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Toronto councillors accused of getting cheap rent from city developers

According to the CBC, Toronto councillor Giorgio Mammoliti, left, paid slightly above $1,050 per month for his two-bedroom apartment at Yonge St. and Eglinton Ave. as recently as last June, while David Shiner, right, paid just under $650. Greenwin Property Management’s website says rent prices start at $1,650.

Toronto city councillors are trading accusations and denials over a report that two councillors pay cheap rent to a company that does business with the city.

Councillors David Shiner and Giorgio Mammoliti each rent two-bedroom apartments in a building at Yonge Street and Eglinton Avenue that is run by Greenwin Property Management and owned by sister company, Verdiroc Holdings, CBC News reported Tuesday. While the building's website says such units start at $1,650 a month, CBC said Mr. Shiner was paying just under $630 as of last June and Mr. Mammoliti paid slightly above $1,050.

Mr. Mammoliti took aim at the story and other investigations done recently of his affairs by the CBC.

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"I think most of what the CBC has done over the last year has been incorrect," he told The Globe and Mail. "I have given everyone a statement and I hold firm to that. If CBC wishes to make any other comment then my lawyer will know about it."

In that statement, Mr. Mammoliti said he would not address stories "involving personal matters."

Mr. Mammoliti, who recently returned to Mayor Rob Ford's inner circle and is in line for an appointment to the executive committee, said he has not discussed the matter with the mayor. "It is something that there is no need to talk about," he said.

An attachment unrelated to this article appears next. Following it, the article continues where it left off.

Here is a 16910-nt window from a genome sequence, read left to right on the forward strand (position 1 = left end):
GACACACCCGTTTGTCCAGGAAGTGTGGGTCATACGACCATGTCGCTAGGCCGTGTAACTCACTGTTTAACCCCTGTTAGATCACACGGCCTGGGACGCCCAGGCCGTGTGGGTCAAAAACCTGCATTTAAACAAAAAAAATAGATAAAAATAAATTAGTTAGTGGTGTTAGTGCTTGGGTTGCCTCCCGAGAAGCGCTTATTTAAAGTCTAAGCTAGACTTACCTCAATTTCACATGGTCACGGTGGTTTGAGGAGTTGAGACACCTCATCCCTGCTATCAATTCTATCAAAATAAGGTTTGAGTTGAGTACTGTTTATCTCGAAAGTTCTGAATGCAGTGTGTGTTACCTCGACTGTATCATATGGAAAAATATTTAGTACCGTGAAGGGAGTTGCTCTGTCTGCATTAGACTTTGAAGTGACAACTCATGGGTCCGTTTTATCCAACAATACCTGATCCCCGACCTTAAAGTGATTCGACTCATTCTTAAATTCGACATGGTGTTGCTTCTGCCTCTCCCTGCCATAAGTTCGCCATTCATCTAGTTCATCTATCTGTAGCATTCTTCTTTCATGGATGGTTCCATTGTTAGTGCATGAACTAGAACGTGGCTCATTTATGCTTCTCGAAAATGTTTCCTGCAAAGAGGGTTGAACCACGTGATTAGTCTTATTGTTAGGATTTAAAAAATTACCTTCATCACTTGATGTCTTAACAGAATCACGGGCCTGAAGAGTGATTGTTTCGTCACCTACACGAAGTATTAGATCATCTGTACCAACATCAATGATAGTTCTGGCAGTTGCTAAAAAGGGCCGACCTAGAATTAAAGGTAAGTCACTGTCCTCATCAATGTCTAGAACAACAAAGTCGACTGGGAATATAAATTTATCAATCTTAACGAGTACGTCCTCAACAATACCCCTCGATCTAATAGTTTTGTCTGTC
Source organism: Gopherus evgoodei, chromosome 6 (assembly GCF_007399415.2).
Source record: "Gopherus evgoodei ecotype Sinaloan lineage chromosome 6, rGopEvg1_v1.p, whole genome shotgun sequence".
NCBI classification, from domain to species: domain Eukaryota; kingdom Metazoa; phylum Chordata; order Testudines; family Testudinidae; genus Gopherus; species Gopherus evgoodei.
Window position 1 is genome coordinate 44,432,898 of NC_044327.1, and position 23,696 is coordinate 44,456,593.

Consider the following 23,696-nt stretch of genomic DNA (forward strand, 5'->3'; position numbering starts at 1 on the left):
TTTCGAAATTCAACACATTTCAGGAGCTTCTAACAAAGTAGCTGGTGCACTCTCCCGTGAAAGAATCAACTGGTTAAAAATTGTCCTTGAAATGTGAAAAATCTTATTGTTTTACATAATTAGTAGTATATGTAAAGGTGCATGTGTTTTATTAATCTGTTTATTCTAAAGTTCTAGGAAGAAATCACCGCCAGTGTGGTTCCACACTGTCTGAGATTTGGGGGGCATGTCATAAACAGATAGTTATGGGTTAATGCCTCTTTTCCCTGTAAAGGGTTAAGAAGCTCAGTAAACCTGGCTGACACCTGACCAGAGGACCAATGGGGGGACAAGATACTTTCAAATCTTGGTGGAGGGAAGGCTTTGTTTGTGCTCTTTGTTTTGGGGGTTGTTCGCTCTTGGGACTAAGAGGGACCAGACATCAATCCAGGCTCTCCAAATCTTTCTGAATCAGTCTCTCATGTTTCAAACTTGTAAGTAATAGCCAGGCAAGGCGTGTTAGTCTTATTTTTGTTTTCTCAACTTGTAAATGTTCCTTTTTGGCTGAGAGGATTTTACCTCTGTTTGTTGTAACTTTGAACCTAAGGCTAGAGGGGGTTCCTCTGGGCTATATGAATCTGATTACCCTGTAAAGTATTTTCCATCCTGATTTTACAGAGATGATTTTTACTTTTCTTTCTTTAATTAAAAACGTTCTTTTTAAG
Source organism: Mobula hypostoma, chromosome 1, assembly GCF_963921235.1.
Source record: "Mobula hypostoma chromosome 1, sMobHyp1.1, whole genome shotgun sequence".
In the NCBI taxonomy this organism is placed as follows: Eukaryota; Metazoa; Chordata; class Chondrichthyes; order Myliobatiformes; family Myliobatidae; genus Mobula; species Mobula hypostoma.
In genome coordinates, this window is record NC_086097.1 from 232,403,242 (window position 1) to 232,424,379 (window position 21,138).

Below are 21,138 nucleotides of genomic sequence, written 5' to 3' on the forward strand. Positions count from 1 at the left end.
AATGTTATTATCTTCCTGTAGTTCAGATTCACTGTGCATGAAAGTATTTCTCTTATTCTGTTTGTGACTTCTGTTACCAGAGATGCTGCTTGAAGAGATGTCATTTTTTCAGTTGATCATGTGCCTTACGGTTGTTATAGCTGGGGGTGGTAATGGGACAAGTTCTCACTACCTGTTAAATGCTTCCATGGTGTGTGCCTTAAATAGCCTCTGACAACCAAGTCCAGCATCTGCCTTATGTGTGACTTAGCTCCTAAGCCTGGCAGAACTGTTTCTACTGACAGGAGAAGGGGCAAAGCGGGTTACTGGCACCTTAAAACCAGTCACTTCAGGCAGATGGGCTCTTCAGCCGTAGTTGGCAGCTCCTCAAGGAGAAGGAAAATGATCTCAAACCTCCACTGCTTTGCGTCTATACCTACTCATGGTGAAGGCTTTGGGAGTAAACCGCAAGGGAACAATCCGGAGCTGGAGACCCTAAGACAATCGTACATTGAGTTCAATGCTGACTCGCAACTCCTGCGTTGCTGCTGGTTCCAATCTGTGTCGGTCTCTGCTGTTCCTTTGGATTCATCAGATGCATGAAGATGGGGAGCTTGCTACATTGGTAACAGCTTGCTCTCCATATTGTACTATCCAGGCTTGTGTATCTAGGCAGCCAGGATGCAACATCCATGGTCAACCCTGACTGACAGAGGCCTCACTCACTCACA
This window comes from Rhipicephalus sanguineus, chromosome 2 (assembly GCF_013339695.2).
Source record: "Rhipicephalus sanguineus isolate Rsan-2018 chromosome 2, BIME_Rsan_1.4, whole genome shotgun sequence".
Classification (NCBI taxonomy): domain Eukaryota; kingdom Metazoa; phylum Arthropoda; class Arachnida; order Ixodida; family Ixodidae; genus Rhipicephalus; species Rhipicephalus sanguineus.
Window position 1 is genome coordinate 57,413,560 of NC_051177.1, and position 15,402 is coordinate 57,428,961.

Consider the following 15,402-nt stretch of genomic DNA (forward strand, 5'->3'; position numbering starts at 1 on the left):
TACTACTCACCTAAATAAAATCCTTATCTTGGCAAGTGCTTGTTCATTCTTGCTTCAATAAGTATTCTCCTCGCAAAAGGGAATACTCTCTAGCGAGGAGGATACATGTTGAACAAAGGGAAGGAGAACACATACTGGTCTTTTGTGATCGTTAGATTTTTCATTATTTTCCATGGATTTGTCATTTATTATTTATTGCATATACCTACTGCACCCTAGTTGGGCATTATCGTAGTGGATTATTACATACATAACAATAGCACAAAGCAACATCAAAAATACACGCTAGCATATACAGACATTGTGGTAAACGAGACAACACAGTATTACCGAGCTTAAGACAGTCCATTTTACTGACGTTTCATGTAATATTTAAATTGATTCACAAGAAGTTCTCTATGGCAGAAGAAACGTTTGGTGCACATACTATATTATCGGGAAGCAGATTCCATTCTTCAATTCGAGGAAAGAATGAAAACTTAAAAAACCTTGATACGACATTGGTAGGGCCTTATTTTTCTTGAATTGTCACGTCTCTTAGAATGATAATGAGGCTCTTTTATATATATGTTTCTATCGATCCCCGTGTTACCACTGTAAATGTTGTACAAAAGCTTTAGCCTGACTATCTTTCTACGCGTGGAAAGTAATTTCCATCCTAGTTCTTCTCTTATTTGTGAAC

Mr. Shiner did not respond to requests for comment. However, he told the CBC in the summer that he was unsure of the exact rent because it is withdrawn from a bank account he looks at once a year, but he thought it was either $1,300 or $1,500. CBC said his rent was increased to slightly over $1,300 a month after it contacted the companies for comment.

A spokesman for Greenwin, which manages several buildings for Toronto Community Housing Corporation, declined to answer questions on the matter.

"In accordance with privacy laws, we strive to ensure our residents' privacy and protect the confidentiality of the terms of their rental agreements. As such, Greenwin will not offer comment on any individual tenancies within our buildings," Danny Roth said by e-mail.

Mayor Rob Ford refused to comment while attending a community council meeting to recommend an appointment for the council seat in Etobicoke left vacant by the provincial by-election win of Doug Holyday.

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Councillor Adam Vaughan said Mr. Shiner and Mr. Mammoliti should declare conflicts of interest and recuse themselves from any related votes to avoid even the appearance of a conflict. He noted that Mr. Mammoliti is a former member of the housing corporation's board of directors.

"It's concerning any time a politician gets a special deal or a privilege which isn't part of the public record or acknowledged in a documented way," Mr. Vaughan said. "It casts a shadow and whether it's cast fairly or unfairly, you go back and review – you start to wonder. Greenwin was awarded several contracts, for example, when Giorgio Mammoliti was there. You know, there's a relationship. What impact did the relationship have?"

CBC said it had not found any evidence Mr. Mammoliti had voted on any Greenwin contracts while a TCHC director.

Councillor Frank Di Giorgio said he is not familiar with this case, but as a rule said councillors should be paying full rent.

"There should be some investigation of it," he told reporters. "You would assume that someone who has a position of councillor should not necessarily get any special consideration."

The story provoked outrage among some Twitter users. "I'm being priced out of my neighbourhood and Mammoliti and Shiner get rent deals," one said.

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"This will make you a bit ragey," another wrote.

With a report from Kaleigh Rogers

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National news reporter


Toronto City Hall bureau chief



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